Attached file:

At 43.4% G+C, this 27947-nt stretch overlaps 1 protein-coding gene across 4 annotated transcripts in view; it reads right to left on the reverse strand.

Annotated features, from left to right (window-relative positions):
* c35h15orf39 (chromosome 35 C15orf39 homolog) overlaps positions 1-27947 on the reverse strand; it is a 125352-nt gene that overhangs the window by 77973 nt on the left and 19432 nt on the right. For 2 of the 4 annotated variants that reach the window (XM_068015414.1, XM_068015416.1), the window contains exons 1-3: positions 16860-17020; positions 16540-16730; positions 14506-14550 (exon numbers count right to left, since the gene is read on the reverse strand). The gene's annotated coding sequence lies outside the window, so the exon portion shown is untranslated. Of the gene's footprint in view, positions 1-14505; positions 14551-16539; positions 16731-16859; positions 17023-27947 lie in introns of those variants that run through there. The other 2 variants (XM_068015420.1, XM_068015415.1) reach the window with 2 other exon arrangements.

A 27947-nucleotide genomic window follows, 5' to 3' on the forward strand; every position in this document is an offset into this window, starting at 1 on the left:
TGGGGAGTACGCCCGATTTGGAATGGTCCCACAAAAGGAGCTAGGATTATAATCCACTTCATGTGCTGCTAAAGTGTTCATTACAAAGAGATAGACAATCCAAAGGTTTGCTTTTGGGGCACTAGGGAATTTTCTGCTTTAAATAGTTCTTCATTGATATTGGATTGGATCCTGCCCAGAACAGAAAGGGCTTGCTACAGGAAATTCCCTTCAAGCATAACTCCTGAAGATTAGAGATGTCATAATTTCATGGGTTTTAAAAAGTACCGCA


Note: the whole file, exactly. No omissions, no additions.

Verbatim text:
At 43.4% G+C, this 27947-nt stretch overlaps 1 protein-coding gene across 4 annotated transcripts in view; it reads right to left on the reverse strand.

Annotated features, from left to right (window-relative positions):
* c35h15orf39 (chromosome 35 C15orf39 homolog) overlaps positions 1-27947 on the reverse strand; it is a 125352-nt gene that overhangs the window by 77973 nt on the left and 19432 nt on the right. For 2 of the 4 annotated variants that reach the window (XM_068015414.1, XM_068015416.1), the window contains exons 1-3: positions 16860-17020; positions 16540-16730; positions 14506-14550 (exon numbers count right to left, since the gene is read on the reverse strand). The gene's annotated coding sequence lies outside the window, so the exon portion shown is untranslated. Of the gene's footprint in view, positions 1-14505; positions 14551-16539; positions 16731-16859; positions 17023-27947 lie in introns of those variants that run through there. The other 2 variants (XM_068015420.1, XM_068015415.1) reach the window with 2 other exon arrangements.

A 27947-nucleotide genomic window follows, 5' to 3' on the forward strand; every position in this document is an offset into this window, starting at 1 on the left:
TGGGGAGTACGCCCGATTTGGAATGGTCCCACAAAAGGAGCTAGGATTATAATCCACTTCATGTGCTGCTAAAGTGTTCATTACAAAGAGATAGACAATCCAAAGGTTTGCTTTTGGGGCACTAGGGAATTTTCTGCTTTAAATAGTTCTTCATTGATATTGGATTGGATCCTGCCCAGAACAGAAAGGGCTTGCTACAGGAAATTCCCTTCAAGCATAACTCCTGAAGATTAGAGATGTCATAATTTCATGGGTTTTAAAAAGTACCGCA